The federal lawsuit was initiated by freelance journalist Greg Palast along with Helen Butler, executive director of Georgia Coalition for the People’s Agenda.
According to the suit, Kemp, in his role as secretary of state, was accused of using a racially-biased methodology for removing as many as 700,000 legitimate voters from the state’s voter rolls during a period between 2016 and 2018.
MADISON, Wis. — It began with what seemed like a simple question: If a computer says voters have moved and are no longer eligible to vote at their old addresses, should the voters be struck from the rolls even if the computer has a history of mistakes?
When Wisconsin election officials first pondered the question a few months ago, it ruled unanimously against the computer and for preserving the voters’ registrations, at least temporarily. But what once seemed a matter of electoral housekeeping has morphed into a political cage fight that has sprawled across four courts, split the state’s Elections Commission and spurred intimations of voter suppression and voter fraud.
In other words, it is business as usual in Wisconsin, a partisan hothouse where elections can turn on onionskin margins and every ballot is potential booty in a political death struggle. Memories of President Trump’s victory in Wisconsin in 2016 by fewer than 23,000 votes remain fresh. And as Americans gird for a raucous election year, the scuffle over who stays on Wisconsin’s voting rolls may also portend similar struggles nationwide.
PORT WASHINGTON – An Ozaukee County judge on Friday ordered the state to remove hundreds of thousands of people from Wisconsin’s voter rolls because they may have moved.
The case is being closely watched because of the state’s critical role in next year’s presidential race. Circuit Judge Paul Malloy also denied the League of Women Voters of Wisconsin’s petition to intervene.
Lawyers for the League and for the Wisconsin Elections Commission indicated they will appeal and asked Malloy to stay his ruling pending those appeals, but he declined.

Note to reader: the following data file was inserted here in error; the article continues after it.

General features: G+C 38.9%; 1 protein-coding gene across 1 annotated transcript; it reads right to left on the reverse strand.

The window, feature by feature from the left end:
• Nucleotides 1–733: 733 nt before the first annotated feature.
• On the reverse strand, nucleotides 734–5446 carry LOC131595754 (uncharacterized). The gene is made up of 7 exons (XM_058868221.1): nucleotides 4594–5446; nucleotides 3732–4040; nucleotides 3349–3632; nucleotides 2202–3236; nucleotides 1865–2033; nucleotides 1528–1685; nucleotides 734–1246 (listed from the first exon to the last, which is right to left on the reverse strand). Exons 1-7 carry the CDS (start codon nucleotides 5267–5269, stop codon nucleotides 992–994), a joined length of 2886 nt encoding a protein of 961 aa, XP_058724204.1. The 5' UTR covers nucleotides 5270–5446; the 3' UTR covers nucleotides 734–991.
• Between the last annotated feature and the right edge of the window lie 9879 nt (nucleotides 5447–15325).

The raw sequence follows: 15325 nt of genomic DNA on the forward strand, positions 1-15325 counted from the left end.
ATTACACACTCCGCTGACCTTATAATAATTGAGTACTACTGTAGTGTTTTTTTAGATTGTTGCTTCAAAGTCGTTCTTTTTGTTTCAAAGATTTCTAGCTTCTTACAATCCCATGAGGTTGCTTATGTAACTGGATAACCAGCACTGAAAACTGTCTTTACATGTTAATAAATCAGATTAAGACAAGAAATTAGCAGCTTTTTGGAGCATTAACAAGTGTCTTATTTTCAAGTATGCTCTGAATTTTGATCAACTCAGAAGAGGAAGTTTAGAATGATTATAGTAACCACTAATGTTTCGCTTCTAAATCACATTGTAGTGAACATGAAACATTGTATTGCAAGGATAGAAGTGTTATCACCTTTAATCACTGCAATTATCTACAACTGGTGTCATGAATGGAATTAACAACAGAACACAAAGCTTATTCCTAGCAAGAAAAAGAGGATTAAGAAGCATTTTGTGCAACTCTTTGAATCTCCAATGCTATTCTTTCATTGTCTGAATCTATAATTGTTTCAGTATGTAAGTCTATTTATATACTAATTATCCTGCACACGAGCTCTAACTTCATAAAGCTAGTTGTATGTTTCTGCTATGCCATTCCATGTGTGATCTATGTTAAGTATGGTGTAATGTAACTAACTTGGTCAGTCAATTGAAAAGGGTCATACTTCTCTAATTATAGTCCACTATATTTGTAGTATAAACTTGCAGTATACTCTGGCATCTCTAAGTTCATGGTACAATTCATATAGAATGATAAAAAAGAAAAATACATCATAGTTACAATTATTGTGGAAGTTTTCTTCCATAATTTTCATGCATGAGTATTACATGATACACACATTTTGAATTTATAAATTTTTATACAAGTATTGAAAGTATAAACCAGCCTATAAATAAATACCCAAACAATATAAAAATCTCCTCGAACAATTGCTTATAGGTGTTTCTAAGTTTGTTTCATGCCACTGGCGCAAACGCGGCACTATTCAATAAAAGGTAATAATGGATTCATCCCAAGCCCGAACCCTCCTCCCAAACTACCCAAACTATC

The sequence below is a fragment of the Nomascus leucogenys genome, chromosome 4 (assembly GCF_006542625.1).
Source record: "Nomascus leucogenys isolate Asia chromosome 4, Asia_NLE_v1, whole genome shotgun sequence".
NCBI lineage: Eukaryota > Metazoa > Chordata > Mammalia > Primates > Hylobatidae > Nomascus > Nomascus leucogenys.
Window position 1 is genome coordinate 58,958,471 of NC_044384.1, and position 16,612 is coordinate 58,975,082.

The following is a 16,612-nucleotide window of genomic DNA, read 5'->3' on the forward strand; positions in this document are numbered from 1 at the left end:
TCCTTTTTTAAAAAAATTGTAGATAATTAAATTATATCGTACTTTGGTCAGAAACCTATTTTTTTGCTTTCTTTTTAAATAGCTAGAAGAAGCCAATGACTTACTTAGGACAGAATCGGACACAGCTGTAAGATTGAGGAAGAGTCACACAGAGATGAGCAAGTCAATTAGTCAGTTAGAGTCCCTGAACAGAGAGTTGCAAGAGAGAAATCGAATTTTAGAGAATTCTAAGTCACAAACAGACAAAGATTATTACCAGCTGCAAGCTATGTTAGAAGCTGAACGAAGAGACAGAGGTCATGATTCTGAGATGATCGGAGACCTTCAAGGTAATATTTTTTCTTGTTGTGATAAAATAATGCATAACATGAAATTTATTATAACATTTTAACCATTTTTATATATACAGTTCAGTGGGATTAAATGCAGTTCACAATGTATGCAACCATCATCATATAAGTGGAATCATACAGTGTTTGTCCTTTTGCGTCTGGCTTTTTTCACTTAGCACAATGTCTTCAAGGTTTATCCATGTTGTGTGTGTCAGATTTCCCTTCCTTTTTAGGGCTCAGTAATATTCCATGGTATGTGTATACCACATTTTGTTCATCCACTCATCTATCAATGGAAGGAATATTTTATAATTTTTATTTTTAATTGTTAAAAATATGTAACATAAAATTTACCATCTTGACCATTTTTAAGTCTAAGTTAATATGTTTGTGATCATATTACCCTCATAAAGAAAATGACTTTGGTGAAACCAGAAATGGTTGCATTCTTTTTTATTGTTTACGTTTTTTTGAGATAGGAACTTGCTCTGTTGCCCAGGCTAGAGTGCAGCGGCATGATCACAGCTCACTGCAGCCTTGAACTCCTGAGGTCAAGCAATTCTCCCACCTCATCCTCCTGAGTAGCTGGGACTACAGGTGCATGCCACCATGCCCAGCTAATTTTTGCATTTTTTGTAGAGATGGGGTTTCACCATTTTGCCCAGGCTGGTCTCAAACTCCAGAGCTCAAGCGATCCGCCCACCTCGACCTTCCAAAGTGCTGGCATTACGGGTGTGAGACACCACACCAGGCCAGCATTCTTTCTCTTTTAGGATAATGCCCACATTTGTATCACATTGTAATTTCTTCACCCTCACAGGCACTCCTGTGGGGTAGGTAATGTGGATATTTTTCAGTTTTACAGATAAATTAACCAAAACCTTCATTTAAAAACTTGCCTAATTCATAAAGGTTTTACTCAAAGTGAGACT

At issue is a letter the state Elections Commission sent in October to about 234,000 voters who it believes may have moved. The letter asked the voters to update their voter registrations if they had moved or alert election officials if they were still at their same address.
The commission planned to remove the letter’s recipients from the voter rolls in 2021 if it hadn’t heard from them. But Malloy’s decision would kick them off the rolls much sooner, and well before the 2020 presidential election.
Voting rights advocates described the removals as troubling, saying it was just the beginning of efforts to suppress the vote in battleground states.
By Nicholas Casey Oct. 30, 2019 A coming purge of Georgia’s voter rolls has raised alarms among advocacy groups in the state and nationwide, many of whom see the issue of who gets to cast a ballot re-emerging with next year’s election, particularly in battleground states.
This week, Georgia state officials said they would be removing about 300,000 names from their lists of eligible voters, a number that amounts to almost 4 percent of those registered to vote. The state said the move is a normal part of updating records after voters have moved away or stopped casting ballots.
When Ohio released a list of people it planned to strike from its voting rolls, around 40,000 people shouldn’t have been on it. The state only found out because of volunteer sleuthing.
By Nicholas Casey Oct. 14, 2019 COLUMBUS, Ohio — The clock was ticking for Jen Miller. The state of Ohio had released names of 235,000 voters it planned to purge from voter rolls in September.
Ms. Miller, director of the League of Women Voters of Ohio, believed thousands of voters were about to be wrongly removed. Over the summer, the Ohio secretary of state had sent her organization and others like it a massive spreadsheet with the 235,000 names and addresses that would be purged from the state’s voter rolls in just a month — a list of people that, state officials said, some part of the bureaucracy flagged as deceased, living somewhere else or as a duplicate. The League of Women Voters had been asked to see if any of those purged qualified to register again.
Ms. Miller, who spends her work day helping register people to vote, scrolled through the names and then asked herself a question: What was her own voter status in the state?
Julia O’Donoghue, NOLA.com | The Times-Picayune OCT 26, 2018 – 12:33 PM
This is the third article ina three-part seriesexamining how Louisiana’s secretary of state candidates feel about recent trends in election laws, namely those that have become popular in other conservative states. You can read thefirst storyandsecond storyin the series.
As states have updated their voting laws, conservatives have targeted two areas — early and absentee voting and removing inactive voters from the rolls.
Five of the six major candidates running for Louisiana secretary of state, chosen based on their campaign fundraising, were asked about early voting rules and whether voter rolls should be purged. Turkey Creek Mayor Heather Cloud could not be reached for comment.
The secretary of state can’t change voting laws unilaterally, but could push the Louisiana Legislature for new voting restrictions if he or she wanted.